Regardless of how long one lives, each person only experiences the loss of the current moment, as the past is already gone and the future is yet to come. Everyone's present is the same, and the loss of any moment is equal for all. The key message is the importance of the present moment over the length of life, highlighting that life's value lies in the current experience, not in its duration. This philosophy encourages living in the now, as that's the only time we truly have.

Seneca Death Quotes

Rehearse death.' To say this is to tell a person to rehearse his freedom. A person who has learned how to die has unlearned how to be a slave. —Seneca

You're younger than I am, but what difference does that make? No count is taken of years. Just where death is expecting you is something we cannot know; so, for your part, expect him everywhere. —Seneca

You are scared of death - but how magnificently heedless of it you are while you are dealing with a dish of choice mushrooms! You want to live - but do you know how to live? You are scared of dying - and, tell me, is the kind of life you lead really any different from being dead? —Seneca

What is death? Either a transition or an end. I am not afraid of coming to an end, this being the same as never having begun, nor of transition, for I shall never be in confinement quite so cramped anywhere else as I am here. —Seneca

My own advice to you - and not only in the present illness but in your whole life as weII - is this: refuse to let the thought of death bother you: nothing is grim when we have escaped that fear. There are three upsetting things about any illness: the fear of dying, the physical suffering and the interruption of our pleasures.—Seneca

Leisure without study is death—a tomb for the living person.” —Seneca

“Nobody works out the value of time: men use it lavishly as if it cost nothing. But if death threatens these same people, you will see them praying to their doctors ... you will see them prepared to spend their all to stay alive ... We have to be more careful in preserving what will cease at an unknown point.” —Seneca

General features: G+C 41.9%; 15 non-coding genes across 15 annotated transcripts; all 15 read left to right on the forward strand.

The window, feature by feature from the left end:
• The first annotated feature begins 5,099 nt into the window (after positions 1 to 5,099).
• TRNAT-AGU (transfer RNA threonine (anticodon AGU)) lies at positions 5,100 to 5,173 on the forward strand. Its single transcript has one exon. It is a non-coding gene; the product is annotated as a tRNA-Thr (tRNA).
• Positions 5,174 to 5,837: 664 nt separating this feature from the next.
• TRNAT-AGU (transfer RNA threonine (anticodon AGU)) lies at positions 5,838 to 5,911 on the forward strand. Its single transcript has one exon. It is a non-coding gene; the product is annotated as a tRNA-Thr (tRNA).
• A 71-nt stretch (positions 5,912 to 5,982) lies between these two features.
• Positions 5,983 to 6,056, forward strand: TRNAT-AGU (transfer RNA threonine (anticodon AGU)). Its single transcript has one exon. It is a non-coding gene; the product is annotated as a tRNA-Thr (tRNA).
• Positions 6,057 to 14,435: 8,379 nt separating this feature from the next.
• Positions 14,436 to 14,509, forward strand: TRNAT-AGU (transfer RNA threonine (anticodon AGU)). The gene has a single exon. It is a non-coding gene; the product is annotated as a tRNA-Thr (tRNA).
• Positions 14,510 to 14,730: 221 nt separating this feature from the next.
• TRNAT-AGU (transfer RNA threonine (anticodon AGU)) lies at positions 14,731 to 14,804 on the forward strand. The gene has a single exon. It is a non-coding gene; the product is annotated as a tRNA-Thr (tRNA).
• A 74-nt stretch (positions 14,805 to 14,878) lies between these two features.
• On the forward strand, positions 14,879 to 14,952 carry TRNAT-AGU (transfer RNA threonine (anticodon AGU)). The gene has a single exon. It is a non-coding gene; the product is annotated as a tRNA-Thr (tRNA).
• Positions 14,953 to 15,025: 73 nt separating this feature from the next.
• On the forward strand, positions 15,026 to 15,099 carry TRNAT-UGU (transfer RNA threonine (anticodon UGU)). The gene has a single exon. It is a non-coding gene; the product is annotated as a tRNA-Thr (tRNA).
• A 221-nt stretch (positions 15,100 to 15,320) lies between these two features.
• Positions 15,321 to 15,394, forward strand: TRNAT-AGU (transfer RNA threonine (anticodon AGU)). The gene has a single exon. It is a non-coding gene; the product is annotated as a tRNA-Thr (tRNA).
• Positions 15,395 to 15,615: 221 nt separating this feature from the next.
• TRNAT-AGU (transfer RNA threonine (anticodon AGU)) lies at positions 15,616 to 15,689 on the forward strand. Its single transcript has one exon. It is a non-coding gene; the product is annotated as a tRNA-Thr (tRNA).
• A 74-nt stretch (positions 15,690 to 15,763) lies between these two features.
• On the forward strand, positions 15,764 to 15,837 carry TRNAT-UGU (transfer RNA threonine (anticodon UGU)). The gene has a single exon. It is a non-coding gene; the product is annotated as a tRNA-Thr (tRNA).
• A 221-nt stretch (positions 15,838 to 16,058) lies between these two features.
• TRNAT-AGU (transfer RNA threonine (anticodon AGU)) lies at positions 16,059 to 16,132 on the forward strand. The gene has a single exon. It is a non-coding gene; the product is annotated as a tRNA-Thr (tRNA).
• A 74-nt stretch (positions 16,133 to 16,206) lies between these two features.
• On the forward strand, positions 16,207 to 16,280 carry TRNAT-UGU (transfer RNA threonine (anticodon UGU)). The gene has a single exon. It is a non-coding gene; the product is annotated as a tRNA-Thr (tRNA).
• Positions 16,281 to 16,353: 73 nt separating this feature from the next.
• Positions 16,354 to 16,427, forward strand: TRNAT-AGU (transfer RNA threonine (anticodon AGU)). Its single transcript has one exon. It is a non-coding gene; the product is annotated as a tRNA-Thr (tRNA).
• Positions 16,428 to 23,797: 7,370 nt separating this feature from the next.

People often disregard the value of time, using it carelessly as though it were limitless. Yet, when faced with the prospect of death, these same individuals desperately seek more time, even willing to spend all they have to prolong their lives. Be more mindful and prudent in how we use our time, recognizing its finite nature and the uncertainty of when it will run out.

“Let us, therefore, set out whole-heartedly, leaving aside our many distractions and exert ourselves in this single purpose, before we realize too late the swift and unstoppable flight of time and are left behind. As each day arises, welcome it as the very best day of all, and make it your own possession. We must seize what flees.” —Seneca

Embrace each day as if it were the best and truly own it. The phrase "We must seize what flees" encapsulates the call to actively grasp and make the most of the fleeting nature of time and life.

Epictetus, Diogenes and Rufus Quotes On Death

Reflect that the chief source of all evils to Man, and of baseness and cowardice, is not death, but the fear of death. Against this fear then, I pray you, harden yourself; to this let all your reasonings, your exercises, your reading tend. Then shall you know that thus alone are men set free. —Epictetus

The greatest cause of human suffering, moral weakness, and fearfulness is not death itself, but the fear of death. It advises that one should focus on overcoming this fear through reasoning, practice, and education. By doing so, individuals can attain true liberation. The underlying message is that the anticipation or dread of death often limits and controls people more than death itself, and overcoming this fear is key to living a fuller, braver life.

When asked whether death is an evil, he said, ‘How can it be an evil, if we are not even aware of it when it arrives? Diogenes

Death cannot be considered evil because it is a state of which we are unaware. Since we do not experience consciousness in death, we cannot perceive it as bad or harmful. This viewpoint challenges common fears and negative associations with death, proposing instead a neutral or even indifferent stance towards it.